Each newly sequenced genome allows scientists to determine how humans stack up against other members of the animal kingdom. As it turns out, our genome is rather similar to that of the puffer fish, and we have only about twice as many genes as a worm or a fly. Now a report published online this week by the Proceedings of the National Academy of Sciences identifies a gene specific to hominoids--the group made up of apes and humans--that arose as recently as 21 million years ago. Because the gene is expressed primarily in the testes, the researchers say it could have played a role in speciation, eventually helping humans become humans.
The gene described in the new work, Tre2, was first identified by the Human Genome Project. After noticing that mice and other mammals lacked the gene, Charles A. Paulding of Harvard Medical School and his colleagues set out to trace its evolution in primates. By comparing its sequence to genetic data from animals as varied as the C. elegans worm, chickens, chimpanzees and gorillas, the team determined that Tre2 was a hybrid of two different genes, USP32 and TBC1D3. The former is evolutionarily ancient and exists in many mammals. The latter, in contrast, is present only in primates that are closely related to humans. The scientists posit that the two genes fused to form Tre2 between 21 and 33 million years ago, around the same time the hominoid lineage appeared.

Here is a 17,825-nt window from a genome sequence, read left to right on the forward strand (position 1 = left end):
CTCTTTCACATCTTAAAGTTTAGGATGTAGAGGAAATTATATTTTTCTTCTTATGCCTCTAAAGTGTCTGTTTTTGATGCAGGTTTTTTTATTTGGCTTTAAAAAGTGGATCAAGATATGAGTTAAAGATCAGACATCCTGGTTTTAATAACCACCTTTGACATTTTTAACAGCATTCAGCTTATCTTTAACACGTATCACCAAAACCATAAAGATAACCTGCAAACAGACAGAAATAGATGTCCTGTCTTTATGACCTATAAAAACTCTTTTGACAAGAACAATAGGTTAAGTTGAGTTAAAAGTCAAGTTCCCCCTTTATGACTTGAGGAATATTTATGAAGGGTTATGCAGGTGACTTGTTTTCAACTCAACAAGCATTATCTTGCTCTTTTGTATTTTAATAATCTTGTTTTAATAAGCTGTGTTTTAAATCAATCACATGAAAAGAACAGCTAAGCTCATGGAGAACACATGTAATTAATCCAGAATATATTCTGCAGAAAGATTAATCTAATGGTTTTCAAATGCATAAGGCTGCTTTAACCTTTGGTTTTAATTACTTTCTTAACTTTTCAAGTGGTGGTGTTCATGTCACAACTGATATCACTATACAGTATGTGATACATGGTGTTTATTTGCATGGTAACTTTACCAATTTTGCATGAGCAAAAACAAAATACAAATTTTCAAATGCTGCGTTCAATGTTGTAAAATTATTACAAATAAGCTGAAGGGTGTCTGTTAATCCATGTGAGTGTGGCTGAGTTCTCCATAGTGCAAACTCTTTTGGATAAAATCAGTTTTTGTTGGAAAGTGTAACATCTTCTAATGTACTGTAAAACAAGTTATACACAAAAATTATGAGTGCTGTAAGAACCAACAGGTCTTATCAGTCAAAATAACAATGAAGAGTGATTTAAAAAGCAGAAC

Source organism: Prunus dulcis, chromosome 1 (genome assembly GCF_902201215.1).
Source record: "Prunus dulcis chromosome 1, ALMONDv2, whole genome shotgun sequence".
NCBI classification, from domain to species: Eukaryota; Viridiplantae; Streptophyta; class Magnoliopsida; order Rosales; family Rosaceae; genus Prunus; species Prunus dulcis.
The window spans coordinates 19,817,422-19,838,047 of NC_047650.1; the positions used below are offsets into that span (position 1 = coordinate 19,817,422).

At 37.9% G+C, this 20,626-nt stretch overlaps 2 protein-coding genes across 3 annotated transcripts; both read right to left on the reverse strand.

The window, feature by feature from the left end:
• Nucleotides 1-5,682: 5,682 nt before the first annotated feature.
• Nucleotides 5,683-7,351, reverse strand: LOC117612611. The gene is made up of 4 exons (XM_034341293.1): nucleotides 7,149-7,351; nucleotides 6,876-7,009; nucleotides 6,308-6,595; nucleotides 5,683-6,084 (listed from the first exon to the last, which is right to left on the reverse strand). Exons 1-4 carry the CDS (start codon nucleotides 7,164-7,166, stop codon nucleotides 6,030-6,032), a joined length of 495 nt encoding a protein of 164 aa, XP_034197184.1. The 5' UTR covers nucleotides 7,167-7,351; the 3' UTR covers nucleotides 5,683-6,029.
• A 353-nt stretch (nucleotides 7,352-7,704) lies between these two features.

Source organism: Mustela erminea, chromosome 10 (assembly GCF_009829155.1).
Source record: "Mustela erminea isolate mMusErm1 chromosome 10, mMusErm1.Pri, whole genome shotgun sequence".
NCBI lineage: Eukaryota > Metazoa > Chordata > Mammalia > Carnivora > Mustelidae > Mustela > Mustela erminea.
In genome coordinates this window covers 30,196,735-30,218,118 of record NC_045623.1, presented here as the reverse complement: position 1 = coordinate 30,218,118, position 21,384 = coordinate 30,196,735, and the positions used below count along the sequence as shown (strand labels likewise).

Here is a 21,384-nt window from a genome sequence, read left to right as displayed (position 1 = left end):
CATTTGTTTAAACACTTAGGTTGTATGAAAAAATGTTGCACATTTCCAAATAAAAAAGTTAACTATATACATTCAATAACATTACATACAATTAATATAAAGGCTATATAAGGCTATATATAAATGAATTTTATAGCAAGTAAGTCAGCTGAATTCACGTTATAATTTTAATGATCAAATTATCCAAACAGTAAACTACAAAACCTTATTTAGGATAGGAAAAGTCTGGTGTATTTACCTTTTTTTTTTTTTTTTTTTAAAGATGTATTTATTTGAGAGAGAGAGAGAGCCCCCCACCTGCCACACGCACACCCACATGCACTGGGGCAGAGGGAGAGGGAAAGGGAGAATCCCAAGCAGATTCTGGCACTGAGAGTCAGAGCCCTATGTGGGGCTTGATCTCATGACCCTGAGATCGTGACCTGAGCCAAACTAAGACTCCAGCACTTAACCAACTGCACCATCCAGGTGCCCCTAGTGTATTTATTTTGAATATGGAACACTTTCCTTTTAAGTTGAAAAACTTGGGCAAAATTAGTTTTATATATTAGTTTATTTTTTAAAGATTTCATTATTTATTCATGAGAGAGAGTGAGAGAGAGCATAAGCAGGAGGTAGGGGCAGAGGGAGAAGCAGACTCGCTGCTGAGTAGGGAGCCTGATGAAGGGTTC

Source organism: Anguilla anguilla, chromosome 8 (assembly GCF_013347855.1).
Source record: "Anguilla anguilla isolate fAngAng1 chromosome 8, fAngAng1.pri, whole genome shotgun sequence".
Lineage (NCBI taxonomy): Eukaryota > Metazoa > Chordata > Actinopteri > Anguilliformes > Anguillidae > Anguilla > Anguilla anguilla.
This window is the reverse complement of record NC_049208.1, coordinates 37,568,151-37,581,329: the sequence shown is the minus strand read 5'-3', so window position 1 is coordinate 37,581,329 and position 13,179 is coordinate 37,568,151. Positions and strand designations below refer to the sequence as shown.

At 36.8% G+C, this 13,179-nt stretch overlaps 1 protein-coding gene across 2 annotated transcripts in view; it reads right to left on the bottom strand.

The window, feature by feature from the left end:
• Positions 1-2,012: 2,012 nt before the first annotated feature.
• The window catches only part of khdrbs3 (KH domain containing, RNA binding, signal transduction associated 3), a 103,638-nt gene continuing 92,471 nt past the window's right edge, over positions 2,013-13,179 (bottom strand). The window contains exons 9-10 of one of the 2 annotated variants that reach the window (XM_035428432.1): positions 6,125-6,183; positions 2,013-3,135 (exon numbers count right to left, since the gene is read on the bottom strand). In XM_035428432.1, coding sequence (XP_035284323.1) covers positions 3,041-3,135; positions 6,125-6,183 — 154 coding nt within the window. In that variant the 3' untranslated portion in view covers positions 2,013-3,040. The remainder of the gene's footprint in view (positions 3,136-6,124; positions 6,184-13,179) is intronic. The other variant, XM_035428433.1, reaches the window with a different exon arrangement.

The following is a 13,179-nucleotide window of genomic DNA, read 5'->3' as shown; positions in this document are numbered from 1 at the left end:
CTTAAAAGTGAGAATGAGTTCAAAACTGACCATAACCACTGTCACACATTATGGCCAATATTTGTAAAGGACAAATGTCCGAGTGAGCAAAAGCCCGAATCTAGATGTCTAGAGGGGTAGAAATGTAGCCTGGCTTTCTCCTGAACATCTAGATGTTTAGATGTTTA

Unlike its predecessors, which are expressed in tissues throughout the body, the authors report that Tre2 is testis-specific. "The abrupt creation of a mosaic gene with novel functions, especially for genes involved in reproduction, could potentially lead to reproductive barriers," they write. These, in turn, could result in speciation. But much more specific comparisons to other primate genomes will be required to determine just what role, if any, Tre2 played in generating human-specific features.